The School has hosted a number of international conferences and symposia, which all involved industry panels or public access. Several were collaborations with external stakeholders that connect researchers with local and national artists, thereby underpinning the School’s research mission, such as ‘Film After Thatcher: Gender and Sexuality in post-1990 British Cinema’ (2014, AHRC-funded); ‘Sacred Places: Performances, Politics and Ecologies - A Multidisciplinary Perspective’ (2017, in partnership with the International Federation for Theatre Research); ‘Our Dance Democracy’ (2018, 2020 organised through the DDPS and Merseyside Dance Initiative); and a number of symposia organised with TATE Liverpool.
The School has been selected to host the Theatre and Performance Research Association’s annual conference in September 2021.
The School has strong formalised ties with a number of regional, national, and international partners. The relationship with TATE Liverpool continues to support interdisciplinary collaborative research, with staff having utilised the resources of TATE Liverpool to organise symposia and public engagement events at TATE Exchange. In January 2020, the School entered a new partnership with the Liverpool Everyman and Playhouse, which will focus on synergies between the theatre’s community practitioners and the Drama, Dance and Performance area’s research themes of addiction and recovery, social justice and storytelling.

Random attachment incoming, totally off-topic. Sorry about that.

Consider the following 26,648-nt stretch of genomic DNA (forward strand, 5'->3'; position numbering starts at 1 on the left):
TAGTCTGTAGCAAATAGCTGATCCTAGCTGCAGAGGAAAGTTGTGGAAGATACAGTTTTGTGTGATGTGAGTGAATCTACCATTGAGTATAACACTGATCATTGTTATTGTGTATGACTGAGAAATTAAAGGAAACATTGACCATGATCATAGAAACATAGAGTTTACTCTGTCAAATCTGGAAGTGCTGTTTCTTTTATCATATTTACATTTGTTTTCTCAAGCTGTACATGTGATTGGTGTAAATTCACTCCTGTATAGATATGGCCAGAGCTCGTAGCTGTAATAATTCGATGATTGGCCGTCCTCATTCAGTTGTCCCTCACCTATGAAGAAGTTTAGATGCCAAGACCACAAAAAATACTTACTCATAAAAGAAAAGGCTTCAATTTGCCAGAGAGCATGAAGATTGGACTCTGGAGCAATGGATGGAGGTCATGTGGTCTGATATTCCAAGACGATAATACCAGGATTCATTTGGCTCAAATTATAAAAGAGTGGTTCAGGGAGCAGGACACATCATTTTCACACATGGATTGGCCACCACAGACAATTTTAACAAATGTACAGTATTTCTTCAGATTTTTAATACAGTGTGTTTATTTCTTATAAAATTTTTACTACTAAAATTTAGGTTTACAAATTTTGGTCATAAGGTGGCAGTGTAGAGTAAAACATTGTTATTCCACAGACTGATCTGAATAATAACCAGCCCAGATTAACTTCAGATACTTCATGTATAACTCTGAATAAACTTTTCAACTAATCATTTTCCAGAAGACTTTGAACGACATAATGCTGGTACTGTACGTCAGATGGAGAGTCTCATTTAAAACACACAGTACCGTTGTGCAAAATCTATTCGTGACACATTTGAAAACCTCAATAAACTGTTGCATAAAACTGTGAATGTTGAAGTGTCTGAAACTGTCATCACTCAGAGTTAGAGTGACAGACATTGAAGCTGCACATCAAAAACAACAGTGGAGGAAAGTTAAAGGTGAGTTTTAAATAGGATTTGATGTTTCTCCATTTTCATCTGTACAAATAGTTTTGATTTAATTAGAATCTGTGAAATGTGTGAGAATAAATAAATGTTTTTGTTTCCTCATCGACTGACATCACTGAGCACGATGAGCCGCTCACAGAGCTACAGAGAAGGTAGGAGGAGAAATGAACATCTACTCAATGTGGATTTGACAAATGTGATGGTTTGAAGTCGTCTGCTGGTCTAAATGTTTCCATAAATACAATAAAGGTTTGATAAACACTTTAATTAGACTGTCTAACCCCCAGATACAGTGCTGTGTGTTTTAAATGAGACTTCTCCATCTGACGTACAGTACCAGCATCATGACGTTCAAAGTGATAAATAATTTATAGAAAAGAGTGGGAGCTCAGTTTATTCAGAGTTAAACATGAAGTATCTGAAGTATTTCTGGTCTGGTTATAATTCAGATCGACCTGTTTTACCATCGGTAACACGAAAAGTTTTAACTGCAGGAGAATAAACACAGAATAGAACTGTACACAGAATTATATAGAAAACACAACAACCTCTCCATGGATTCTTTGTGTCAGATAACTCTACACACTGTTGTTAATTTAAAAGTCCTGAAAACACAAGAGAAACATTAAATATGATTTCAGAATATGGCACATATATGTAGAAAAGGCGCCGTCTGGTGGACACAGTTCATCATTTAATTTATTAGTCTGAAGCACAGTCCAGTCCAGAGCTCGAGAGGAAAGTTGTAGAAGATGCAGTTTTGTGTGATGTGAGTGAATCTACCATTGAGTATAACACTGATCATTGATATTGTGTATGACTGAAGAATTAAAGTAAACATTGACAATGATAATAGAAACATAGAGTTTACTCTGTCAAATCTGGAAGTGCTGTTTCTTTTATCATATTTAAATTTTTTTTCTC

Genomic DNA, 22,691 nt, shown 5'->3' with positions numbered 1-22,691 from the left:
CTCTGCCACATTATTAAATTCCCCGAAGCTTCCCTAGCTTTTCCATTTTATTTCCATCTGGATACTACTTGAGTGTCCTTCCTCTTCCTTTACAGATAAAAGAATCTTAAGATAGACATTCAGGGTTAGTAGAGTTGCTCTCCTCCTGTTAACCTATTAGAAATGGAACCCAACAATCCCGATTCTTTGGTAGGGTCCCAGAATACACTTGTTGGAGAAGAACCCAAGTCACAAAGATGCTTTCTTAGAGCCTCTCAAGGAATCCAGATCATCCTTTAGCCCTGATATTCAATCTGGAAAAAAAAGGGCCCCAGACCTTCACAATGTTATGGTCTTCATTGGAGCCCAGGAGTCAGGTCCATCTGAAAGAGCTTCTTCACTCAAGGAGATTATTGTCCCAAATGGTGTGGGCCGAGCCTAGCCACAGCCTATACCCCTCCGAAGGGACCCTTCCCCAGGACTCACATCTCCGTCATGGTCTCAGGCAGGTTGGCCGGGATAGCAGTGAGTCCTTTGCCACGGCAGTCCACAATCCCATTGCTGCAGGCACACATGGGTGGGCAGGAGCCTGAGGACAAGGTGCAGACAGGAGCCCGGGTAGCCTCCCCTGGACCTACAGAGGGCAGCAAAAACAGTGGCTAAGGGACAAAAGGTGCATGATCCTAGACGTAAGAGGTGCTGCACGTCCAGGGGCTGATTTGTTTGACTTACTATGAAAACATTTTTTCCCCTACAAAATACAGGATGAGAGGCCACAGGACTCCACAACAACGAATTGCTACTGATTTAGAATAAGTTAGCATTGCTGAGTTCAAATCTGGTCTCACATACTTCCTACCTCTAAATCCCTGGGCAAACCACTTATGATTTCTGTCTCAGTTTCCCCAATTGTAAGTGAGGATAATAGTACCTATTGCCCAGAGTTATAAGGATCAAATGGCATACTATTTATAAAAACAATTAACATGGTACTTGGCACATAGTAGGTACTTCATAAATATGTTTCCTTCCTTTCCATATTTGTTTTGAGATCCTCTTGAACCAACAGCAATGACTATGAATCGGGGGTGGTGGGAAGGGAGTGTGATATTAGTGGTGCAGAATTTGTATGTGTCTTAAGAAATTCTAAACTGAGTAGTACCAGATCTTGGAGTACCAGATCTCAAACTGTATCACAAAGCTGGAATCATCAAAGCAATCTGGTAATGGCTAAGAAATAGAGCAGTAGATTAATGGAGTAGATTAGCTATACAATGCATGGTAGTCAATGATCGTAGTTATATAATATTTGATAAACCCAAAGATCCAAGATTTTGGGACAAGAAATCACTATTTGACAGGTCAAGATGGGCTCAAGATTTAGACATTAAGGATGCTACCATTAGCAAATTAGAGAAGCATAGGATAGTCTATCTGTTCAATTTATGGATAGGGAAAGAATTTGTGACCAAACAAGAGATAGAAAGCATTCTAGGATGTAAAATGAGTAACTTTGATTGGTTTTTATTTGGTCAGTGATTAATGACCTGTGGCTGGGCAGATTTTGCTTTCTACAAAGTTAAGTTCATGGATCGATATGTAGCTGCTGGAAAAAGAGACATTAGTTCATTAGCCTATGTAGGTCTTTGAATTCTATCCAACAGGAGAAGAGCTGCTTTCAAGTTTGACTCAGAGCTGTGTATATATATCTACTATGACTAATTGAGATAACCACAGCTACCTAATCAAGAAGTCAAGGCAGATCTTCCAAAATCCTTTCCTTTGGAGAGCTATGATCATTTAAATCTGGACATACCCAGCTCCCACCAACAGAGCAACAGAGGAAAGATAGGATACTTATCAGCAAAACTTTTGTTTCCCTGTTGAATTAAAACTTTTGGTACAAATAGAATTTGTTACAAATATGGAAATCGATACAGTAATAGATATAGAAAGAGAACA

The School has further formal partnerships with Milapfest and the European Opera Centre which have both been based at the Creative Campus since 2004. Finally, the School has a number of national and international partnerships, such as the Shanghai Film Week, hosted at the Creative Campus in October 2019, which was a collaboration between the School, the Shanghai Art Film Federation, Liverpool City Council and the AHRC-funded UK-China Film Collaboration Project.
For further information about the School of Creative and Performing Arts Research portfolio, please contact Dr Zoe Zontou, Research Lead for the School of Creative and Performing Arts, email: firstname.lastname@example.org or telephone: 0151 291 3598.